looking ahead · no regrets

Growing Old Without Regrets

Today as I sat in church, I caught a glimpse of my dad sitting at the end of a bench about half way to the front. I was struck by how white his hair is! Was that truly my dad? I had to look twice. My dad suddenly has considerably more white than dark hair and although I see him at least once a week usually, I would not have described him before today as having such white hair. It’s one of those things in life that changes so slowly, little by little each day, that we don’t really notice until something happens that wakes us up and catches our attention.

As I looked around the church pews, I took note of other friends and family through new eyes. I saw that my mother-in-law has white hair as well and people almost my age who already have what could be described as salt and pepper hair!

It was almost a surreal feeling and I had to shed a few tears as I thought of how old my parents are getting! They’re only in their early sixties; my dad turns sixty-four this week but suddenly I had a little vision of how quickly time goes and how soon my parents will be in their seventies and then their eighties.. and how much more I want to be with them, learn from them, say to them.

Time flies so fast! If we don’t consciously make time for the things we really want to do, chances are we’ll find the time and opportunity has passed before we really wake up to the fact.

I want to live with intention. I want to parent with intention and with great love. I want to honor my husband every day and love him fiercely and with abandon. I want to love each of my family – my parents, siblings, and in-laws – well and without regret. I want to be a true friend and cherish my friends.

I don’t always know what this looks like in the day-to-day. While my parents and siblings are truly dear to me, as the fourth child in a family of six children I have “middle child syndrome” and at times I’ve found myself unconsciously and unintentionally placing a bit more importance on friends than family. But since becoming a mom and growing more involved with my own little family, I find myself also having increasing difficulty tending friendships the way I’d like to.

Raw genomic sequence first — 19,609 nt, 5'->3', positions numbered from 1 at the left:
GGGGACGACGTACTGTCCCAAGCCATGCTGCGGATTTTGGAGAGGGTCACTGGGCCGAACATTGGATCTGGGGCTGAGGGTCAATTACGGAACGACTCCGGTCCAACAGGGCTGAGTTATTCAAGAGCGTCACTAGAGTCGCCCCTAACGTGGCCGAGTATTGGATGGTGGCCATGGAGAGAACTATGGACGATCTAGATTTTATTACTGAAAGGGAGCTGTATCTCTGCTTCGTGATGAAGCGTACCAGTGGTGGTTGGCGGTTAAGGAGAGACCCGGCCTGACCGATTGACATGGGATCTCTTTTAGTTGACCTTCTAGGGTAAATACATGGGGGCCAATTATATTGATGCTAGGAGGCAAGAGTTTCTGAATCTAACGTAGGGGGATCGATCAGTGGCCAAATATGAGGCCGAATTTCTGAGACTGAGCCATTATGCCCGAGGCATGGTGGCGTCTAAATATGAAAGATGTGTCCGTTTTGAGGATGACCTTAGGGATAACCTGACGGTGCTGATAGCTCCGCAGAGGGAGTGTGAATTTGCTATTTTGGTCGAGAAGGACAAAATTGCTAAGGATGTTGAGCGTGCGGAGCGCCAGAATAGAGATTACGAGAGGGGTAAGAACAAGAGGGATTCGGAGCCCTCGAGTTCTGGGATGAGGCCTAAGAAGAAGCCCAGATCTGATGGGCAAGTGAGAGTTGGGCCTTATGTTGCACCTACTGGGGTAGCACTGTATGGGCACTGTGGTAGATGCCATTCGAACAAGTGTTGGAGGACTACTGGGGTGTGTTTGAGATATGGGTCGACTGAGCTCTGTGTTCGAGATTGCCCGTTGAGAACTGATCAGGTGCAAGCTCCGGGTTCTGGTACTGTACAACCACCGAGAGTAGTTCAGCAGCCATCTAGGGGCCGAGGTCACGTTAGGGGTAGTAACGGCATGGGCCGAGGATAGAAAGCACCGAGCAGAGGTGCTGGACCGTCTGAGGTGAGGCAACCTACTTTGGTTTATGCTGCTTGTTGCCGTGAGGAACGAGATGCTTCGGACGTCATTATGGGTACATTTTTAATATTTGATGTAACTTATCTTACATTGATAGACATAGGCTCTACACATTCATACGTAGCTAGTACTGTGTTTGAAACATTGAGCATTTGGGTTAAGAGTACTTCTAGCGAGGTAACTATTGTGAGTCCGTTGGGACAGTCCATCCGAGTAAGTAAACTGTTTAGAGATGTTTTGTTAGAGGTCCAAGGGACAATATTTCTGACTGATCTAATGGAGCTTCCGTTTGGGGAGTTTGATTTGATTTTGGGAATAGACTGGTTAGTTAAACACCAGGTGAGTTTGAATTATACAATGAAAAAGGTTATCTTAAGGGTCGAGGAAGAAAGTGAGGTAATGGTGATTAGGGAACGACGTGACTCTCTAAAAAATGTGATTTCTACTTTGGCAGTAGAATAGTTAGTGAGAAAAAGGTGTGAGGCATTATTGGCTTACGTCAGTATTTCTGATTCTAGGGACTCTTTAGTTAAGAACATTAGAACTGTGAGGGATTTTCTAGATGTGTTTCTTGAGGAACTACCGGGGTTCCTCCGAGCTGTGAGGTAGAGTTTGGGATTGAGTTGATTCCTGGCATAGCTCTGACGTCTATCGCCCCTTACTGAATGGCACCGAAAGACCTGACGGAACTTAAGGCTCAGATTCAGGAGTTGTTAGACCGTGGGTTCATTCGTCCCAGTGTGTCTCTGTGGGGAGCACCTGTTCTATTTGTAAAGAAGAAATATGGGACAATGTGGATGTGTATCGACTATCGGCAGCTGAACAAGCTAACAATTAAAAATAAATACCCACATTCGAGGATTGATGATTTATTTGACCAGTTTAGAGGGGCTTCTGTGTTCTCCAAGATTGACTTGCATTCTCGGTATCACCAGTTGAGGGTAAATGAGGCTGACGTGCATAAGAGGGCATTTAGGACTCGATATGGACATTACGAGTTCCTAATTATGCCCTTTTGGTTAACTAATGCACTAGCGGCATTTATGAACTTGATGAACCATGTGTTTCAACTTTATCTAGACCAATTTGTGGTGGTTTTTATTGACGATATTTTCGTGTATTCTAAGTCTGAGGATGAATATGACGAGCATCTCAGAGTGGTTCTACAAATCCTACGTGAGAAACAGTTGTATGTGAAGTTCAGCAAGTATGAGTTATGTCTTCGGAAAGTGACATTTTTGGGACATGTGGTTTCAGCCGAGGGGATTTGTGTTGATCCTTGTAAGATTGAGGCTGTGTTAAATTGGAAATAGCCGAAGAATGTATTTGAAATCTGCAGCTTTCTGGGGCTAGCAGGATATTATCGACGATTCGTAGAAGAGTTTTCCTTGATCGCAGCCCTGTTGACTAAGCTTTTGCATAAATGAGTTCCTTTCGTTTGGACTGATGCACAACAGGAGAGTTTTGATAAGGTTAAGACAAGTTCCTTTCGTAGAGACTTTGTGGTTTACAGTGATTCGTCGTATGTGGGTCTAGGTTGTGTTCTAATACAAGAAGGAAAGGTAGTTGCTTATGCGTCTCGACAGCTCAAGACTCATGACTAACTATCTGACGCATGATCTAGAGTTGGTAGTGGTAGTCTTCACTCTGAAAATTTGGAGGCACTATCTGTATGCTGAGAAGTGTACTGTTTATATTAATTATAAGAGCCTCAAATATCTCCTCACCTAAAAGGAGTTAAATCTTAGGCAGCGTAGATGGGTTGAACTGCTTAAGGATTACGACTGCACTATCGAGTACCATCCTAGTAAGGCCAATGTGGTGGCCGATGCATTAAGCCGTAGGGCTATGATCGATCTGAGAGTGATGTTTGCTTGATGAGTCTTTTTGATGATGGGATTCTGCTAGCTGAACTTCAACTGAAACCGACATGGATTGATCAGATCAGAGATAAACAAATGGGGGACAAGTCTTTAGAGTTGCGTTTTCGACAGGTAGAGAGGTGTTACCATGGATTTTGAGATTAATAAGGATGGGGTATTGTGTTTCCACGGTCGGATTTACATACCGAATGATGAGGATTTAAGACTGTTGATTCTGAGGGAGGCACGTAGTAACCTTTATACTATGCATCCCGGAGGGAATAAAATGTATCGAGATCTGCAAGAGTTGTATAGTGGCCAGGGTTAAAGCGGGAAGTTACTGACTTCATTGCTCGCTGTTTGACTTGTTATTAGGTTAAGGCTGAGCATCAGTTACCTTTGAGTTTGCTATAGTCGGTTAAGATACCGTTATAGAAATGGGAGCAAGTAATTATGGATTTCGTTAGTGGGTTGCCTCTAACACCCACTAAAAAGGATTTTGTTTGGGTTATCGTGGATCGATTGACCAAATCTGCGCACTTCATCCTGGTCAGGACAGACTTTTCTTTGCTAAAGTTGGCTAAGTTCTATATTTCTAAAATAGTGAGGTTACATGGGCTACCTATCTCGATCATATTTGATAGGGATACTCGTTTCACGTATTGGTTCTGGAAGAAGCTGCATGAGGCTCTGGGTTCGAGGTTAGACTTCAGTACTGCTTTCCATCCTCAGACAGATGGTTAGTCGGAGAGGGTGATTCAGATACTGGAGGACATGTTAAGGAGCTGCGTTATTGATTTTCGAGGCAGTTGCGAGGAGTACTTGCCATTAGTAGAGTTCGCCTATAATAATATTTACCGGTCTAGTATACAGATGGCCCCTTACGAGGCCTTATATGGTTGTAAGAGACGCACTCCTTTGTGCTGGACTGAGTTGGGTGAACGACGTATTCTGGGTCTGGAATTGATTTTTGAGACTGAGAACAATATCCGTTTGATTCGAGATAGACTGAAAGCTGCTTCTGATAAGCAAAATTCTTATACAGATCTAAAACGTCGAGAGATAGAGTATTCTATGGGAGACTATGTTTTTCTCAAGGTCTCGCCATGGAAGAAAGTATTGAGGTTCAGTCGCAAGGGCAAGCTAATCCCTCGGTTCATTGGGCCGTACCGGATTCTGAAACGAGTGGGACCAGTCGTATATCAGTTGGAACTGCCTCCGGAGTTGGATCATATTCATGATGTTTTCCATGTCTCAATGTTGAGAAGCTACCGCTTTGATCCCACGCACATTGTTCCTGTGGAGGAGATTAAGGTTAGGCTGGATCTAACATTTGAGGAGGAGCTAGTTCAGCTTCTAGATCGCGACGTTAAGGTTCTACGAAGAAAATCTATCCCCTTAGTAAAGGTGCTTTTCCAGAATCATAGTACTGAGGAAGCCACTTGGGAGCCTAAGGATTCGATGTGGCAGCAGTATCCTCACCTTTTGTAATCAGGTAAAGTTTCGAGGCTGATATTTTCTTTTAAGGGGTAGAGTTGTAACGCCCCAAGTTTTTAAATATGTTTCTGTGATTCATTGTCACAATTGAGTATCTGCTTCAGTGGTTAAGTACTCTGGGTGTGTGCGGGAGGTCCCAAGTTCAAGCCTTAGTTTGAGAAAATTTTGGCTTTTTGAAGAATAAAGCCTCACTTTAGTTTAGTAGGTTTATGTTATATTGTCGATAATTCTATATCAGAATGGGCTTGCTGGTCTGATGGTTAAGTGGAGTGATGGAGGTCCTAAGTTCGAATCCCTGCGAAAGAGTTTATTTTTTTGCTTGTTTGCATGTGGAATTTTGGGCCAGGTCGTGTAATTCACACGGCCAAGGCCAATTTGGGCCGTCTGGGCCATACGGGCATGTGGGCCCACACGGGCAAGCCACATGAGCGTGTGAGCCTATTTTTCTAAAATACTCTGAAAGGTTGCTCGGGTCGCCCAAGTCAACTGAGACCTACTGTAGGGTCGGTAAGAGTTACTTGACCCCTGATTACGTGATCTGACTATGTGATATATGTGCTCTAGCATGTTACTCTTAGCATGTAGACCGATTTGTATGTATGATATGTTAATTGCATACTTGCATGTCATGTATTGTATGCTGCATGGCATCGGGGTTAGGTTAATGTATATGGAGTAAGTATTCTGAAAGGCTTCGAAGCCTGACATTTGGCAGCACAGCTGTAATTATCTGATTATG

At home of course I find it difficult as well to consistently prioritize the people who are nearest and dearest to me. I begin to feel that I am not loving well on any of my dearest friends and family.

Is there an answer to this? I’m not sure… But I do know one thing: if I don’t intentionally make my time count, it will usually by default be spent in ways I will not look back on with pride. I will have regrets, far too many of them.

In this fast-paced society we live in, its easy to allow ourselves to feel that any kind of rest or slowing down is a luxury.

We worry that we might be lazy if we make time to just be…

If we make time to laugh and play with our children for an hour or two.
If we run to our mom’s or a friend’s house just for tea.
If we take an entire day off with our husband to simply be together.
If we take a weekend to seriously contemplate our life goals and evaluate our priorities.

No one wants to be considered lazy.

But who can risk facing old age with a lifetime of regrets? I know I can’t.

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